Gender and leadership in organizations: toward a theoretical integration
Smith, Herman Wayne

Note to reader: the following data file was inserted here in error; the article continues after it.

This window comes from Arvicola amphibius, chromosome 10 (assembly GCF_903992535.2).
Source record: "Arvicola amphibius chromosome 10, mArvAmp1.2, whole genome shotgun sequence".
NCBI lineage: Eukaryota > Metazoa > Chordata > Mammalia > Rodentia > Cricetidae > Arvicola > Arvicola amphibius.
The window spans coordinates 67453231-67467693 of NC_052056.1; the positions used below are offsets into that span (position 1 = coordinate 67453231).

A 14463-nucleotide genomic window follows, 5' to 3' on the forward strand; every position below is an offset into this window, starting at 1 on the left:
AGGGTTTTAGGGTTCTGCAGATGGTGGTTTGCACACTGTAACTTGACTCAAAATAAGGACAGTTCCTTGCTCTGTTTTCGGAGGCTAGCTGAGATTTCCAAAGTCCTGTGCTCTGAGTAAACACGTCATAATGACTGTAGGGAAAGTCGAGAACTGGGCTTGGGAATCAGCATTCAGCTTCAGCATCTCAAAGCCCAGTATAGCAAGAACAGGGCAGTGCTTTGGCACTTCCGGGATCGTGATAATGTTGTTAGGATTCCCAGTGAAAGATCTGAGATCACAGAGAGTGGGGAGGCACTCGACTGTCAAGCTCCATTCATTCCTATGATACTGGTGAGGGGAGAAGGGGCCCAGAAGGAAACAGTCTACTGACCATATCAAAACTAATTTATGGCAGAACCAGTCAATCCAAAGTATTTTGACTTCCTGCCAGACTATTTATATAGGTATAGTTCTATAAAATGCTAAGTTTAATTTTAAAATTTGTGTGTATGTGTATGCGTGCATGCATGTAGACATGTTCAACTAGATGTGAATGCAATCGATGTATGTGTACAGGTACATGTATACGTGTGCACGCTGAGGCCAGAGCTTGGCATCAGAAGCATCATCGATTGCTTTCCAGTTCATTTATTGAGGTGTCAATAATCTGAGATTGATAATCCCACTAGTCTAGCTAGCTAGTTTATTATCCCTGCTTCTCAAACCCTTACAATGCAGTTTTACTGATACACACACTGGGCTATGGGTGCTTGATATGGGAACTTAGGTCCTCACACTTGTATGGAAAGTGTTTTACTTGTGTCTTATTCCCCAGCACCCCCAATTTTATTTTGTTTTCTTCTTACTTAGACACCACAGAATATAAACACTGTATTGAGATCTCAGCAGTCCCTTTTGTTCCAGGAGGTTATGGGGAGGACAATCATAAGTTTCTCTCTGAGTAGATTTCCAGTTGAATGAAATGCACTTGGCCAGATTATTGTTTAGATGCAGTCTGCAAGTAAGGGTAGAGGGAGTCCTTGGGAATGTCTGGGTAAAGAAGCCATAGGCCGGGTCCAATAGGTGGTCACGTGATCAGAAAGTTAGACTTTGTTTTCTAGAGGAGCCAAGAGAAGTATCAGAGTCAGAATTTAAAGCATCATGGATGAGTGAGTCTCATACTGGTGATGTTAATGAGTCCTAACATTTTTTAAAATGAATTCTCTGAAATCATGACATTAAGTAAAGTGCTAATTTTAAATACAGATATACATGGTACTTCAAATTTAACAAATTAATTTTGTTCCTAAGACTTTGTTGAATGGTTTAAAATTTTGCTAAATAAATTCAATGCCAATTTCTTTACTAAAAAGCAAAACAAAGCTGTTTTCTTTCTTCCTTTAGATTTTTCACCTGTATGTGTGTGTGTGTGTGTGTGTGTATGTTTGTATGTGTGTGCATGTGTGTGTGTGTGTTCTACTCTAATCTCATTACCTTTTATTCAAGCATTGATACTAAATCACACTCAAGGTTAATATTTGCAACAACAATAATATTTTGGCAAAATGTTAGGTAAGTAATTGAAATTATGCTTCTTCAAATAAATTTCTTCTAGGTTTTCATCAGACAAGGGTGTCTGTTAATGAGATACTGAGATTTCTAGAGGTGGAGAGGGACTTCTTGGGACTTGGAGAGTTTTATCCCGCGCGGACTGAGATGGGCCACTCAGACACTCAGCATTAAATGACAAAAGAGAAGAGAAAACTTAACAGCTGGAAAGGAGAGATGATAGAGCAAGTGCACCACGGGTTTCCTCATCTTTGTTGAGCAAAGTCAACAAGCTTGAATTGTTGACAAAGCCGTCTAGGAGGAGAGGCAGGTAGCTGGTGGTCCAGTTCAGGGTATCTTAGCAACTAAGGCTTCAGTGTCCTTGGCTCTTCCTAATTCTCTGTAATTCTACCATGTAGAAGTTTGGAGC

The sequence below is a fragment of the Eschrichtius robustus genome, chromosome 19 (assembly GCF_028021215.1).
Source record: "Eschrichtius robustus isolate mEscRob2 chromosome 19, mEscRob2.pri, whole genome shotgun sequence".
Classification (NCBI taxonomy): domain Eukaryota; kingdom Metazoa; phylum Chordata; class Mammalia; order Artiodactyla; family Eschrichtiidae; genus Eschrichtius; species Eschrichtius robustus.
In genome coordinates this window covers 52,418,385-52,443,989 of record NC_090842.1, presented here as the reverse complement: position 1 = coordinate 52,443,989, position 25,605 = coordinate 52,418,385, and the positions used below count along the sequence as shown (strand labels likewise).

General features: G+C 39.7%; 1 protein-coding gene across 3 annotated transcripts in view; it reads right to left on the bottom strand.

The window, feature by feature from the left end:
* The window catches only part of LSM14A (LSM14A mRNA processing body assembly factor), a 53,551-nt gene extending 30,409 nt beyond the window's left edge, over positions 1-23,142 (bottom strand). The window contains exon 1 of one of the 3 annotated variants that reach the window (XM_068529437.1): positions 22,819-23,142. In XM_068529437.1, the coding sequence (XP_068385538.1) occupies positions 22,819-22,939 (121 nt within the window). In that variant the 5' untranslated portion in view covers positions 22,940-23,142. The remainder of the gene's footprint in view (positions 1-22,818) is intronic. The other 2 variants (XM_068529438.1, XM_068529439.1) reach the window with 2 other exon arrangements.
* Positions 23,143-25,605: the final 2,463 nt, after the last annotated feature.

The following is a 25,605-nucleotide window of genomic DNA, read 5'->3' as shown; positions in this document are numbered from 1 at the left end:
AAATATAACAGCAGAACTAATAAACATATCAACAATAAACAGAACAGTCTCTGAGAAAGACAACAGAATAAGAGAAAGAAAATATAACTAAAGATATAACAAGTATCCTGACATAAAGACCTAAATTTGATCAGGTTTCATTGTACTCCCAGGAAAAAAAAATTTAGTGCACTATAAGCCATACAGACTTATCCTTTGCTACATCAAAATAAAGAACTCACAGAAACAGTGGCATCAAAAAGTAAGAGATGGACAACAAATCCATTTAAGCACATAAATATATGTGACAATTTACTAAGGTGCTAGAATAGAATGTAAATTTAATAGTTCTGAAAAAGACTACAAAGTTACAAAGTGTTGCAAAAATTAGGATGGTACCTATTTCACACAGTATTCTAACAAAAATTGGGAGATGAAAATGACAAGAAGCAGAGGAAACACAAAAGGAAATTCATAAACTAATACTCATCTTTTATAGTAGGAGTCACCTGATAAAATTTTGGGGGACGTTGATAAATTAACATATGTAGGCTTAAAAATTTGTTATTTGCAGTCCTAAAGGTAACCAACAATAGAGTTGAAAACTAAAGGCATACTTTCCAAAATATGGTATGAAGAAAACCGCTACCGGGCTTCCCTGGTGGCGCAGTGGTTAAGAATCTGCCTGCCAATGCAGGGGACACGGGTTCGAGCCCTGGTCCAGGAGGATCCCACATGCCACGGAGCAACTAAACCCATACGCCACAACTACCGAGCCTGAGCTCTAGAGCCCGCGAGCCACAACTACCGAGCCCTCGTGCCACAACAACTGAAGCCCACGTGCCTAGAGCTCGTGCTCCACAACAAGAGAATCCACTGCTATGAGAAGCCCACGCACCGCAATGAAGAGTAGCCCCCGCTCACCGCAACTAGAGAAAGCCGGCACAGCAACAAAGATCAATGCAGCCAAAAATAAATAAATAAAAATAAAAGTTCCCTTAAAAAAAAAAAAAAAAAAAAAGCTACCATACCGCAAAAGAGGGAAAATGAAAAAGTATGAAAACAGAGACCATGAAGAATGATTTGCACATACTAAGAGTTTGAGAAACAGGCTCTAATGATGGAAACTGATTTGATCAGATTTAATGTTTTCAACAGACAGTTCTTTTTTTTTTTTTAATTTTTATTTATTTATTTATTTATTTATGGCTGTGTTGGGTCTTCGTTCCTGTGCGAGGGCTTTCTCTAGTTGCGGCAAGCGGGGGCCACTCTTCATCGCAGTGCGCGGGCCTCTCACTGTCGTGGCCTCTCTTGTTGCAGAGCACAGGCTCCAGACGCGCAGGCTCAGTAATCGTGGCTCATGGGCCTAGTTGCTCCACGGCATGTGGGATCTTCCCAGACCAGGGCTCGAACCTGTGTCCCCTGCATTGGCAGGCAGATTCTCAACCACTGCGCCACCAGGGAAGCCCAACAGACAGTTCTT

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Despite the emergence of the psychology of women Denmark, 1977), relatively few firm conclusions have been reached regarding females in positions of organizational leadership. Recent legislation and increased public awareness have provided the impetus for an increase in the number of women holding positions of executive responsibility (Jacobson & Koch, 1977). The psychological and management literature focusing on female leadership, however, is generally amorphous and often contradictory. There are no clear-cut themes to allow the formulation of a coherent profile of the woman leader. One means of arriving at a more integrated and consistent view of female leadership may be investigation of the phenomenon within established theoretical bounds. By working within the relatively structured framework of social psychological theory, investigators may be able to progress in a logical and productive fashion. This dissertation was intended to study female leadership through an integration of equity and attribution theories, along with the concept of sex role stereotyping. These constructs were explored in the context of leader performance, satisfaction, role comfort, and organizational reward allocation. It was expected that several factors would be shown to interact, and thus influence female leadership.